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MARC heat restrictions? Yes, really.


If you received a MARC commuter train alert about heat restrictions on the Brunswick Line Thursday, it's legit.

According to Maryland Transit Administration spokeswoman Cheron Victoria Wicker, this may be the earliest the restrictions have ever been implemented.

"They happen whenever there is a change overnight of 35 degrees or more," she said.

The steel rails can expand and contract because of the change in temperature.

The restriction typically mean that trains will travel 20 mph below their normal speed.

By Michael Bolden  |  April 1, 2010; 1:17 PM ET
Categories:  Advisories , Commuting , transit  | Tags: MARC, MARC trains  
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I was wondering about this. I got the email this morning, and wondered if the MTA was playing some kind of joke.

Posted by: pikamander007 | April 1, 2010 3:18 PM | Report abuse

The restrictions are effective when the temp reaches 90. How do they justify restrictions if it's less than 80 - in fact, it's still in the 70s. MARC is out of control. What next? Limited services due to a rabbit on the tracks?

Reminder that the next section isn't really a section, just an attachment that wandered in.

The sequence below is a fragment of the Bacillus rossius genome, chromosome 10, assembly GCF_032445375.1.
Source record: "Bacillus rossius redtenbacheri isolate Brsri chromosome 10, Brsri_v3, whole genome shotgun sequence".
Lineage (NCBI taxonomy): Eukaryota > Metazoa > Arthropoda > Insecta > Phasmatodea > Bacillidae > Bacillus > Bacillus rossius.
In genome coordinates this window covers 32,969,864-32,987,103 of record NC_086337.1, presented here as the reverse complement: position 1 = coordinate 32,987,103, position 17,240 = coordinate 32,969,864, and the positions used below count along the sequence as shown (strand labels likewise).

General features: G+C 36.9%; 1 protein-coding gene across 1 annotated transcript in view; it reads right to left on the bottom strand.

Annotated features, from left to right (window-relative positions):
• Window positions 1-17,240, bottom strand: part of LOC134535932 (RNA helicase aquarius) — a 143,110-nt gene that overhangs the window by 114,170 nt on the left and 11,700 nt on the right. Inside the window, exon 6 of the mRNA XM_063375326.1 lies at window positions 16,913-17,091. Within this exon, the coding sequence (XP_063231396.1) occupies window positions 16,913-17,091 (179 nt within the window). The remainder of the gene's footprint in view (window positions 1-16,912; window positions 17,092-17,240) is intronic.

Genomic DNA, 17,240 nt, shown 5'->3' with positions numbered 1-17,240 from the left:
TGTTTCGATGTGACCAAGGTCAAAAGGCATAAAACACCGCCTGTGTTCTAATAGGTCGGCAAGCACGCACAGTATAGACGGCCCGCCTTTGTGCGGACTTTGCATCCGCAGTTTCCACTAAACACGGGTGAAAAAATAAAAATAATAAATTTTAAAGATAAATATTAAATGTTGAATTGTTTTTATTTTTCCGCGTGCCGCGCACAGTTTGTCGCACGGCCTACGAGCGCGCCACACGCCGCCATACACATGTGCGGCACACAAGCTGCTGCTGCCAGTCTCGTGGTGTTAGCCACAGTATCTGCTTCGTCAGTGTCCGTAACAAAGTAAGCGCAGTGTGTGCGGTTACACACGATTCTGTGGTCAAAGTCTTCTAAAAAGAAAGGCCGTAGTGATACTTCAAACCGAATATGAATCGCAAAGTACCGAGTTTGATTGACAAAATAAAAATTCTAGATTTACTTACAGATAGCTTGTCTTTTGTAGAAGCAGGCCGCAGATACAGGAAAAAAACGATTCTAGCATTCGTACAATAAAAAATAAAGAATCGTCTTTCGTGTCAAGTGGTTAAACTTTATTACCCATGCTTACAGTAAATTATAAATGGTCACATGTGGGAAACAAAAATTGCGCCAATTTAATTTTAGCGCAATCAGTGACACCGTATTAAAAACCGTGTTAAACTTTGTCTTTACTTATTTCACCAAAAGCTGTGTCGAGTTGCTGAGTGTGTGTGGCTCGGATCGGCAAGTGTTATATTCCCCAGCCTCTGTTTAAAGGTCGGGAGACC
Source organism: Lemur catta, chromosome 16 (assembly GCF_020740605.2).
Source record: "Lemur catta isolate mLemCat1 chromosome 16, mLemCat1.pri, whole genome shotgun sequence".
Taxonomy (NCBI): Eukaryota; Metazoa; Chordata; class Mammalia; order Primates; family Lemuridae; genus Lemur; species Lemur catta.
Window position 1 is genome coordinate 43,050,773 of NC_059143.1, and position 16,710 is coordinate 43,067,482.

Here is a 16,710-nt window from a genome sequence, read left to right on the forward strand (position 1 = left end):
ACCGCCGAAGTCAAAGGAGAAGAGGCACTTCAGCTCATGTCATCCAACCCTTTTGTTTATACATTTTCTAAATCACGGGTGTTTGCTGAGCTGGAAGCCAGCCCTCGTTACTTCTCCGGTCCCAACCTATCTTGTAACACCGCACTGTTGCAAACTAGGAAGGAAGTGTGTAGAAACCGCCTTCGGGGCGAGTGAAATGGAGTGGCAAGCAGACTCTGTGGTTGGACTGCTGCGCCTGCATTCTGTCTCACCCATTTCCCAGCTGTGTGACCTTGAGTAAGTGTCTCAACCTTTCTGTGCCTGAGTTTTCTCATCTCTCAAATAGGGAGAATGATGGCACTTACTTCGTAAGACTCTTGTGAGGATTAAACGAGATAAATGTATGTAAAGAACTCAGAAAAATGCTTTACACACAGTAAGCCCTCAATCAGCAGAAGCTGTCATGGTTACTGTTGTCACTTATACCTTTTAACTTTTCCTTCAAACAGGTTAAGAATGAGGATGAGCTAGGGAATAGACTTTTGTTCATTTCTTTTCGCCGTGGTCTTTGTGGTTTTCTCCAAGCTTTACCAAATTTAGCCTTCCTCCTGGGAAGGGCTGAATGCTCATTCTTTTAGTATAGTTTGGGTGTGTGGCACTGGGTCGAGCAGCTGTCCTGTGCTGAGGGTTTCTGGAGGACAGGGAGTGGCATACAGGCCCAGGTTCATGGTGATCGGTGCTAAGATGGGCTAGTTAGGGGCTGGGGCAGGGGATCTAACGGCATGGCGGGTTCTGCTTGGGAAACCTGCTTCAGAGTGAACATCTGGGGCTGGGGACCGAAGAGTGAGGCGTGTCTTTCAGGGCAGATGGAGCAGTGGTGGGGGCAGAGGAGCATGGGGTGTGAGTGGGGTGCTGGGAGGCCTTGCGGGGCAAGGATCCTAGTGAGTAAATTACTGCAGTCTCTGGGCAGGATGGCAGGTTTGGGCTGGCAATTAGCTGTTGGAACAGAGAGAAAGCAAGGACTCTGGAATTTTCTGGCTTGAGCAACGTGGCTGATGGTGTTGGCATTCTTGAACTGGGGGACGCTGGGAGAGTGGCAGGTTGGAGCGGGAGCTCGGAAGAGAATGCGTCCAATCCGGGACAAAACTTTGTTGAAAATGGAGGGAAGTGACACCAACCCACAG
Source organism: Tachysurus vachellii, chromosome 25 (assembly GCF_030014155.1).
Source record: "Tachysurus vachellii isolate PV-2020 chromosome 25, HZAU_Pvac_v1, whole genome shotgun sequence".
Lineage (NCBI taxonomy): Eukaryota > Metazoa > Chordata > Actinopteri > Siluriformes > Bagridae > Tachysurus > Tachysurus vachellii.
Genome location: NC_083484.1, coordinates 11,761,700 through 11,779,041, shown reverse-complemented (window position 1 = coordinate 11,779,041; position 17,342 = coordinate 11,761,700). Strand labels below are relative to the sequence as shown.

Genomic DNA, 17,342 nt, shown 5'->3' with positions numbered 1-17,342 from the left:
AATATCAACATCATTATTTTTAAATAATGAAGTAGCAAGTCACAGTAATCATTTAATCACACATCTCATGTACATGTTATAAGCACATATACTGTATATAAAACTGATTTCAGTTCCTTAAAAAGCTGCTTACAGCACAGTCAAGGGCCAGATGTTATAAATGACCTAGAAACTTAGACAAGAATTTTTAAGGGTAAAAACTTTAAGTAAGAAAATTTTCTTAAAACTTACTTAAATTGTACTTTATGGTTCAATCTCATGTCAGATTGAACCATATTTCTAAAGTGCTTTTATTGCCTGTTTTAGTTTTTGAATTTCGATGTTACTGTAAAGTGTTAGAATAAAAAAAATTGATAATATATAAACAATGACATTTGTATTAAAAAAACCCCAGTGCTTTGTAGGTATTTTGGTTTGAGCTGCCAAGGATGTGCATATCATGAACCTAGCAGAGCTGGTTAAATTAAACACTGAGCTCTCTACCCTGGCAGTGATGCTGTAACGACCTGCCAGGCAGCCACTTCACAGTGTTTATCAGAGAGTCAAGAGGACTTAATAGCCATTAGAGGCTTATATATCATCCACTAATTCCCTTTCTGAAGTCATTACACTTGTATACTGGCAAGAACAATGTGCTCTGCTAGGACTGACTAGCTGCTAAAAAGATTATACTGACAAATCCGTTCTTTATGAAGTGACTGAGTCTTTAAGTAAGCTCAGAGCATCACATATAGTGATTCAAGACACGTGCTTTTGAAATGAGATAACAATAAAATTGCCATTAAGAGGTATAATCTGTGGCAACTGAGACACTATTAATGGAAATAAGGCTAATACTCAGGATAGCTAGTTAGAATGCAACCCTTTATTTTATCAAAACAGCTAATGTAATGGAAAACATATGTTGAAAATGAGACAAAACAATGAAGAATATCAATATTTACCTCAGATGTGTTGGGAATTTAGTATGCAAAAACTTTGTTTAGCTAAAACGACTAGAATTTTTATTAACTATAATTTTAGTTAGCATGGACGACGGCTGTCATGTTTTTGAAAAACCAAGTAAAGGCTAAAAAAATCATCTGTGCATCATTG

Posted by: CubsFan | April 1, 2010 4:16 PM | Report abuse

It's ironic that owners of rail rights-of-way have not yet mastered metallurgy.

Posted by: Wallenstein | April 1, 2010 5:23 PM | Report abuse


It is all a matter of physics. We got to follow the rules.

Posted by: gary4books | April 1, 2010 6:07 PM | Report abuse

must be an april fool's joke.

Posted by: one4all | April 1, 2010 7:40 PM | Report abuse

If this is "for real," why does it apply only to the Brunswick line? Different steel used in tracks? Cooler weather generally in higher elevations along that line, so that 90 degrees will cause a much higher expansion rate than on the other lines?

There must be a reason that can be explained in more detail than it has. More detail will help Marc develop and keep some credibility.

Posted by: dorofacol | April 2, 2010 6:01 AM | Report abuse

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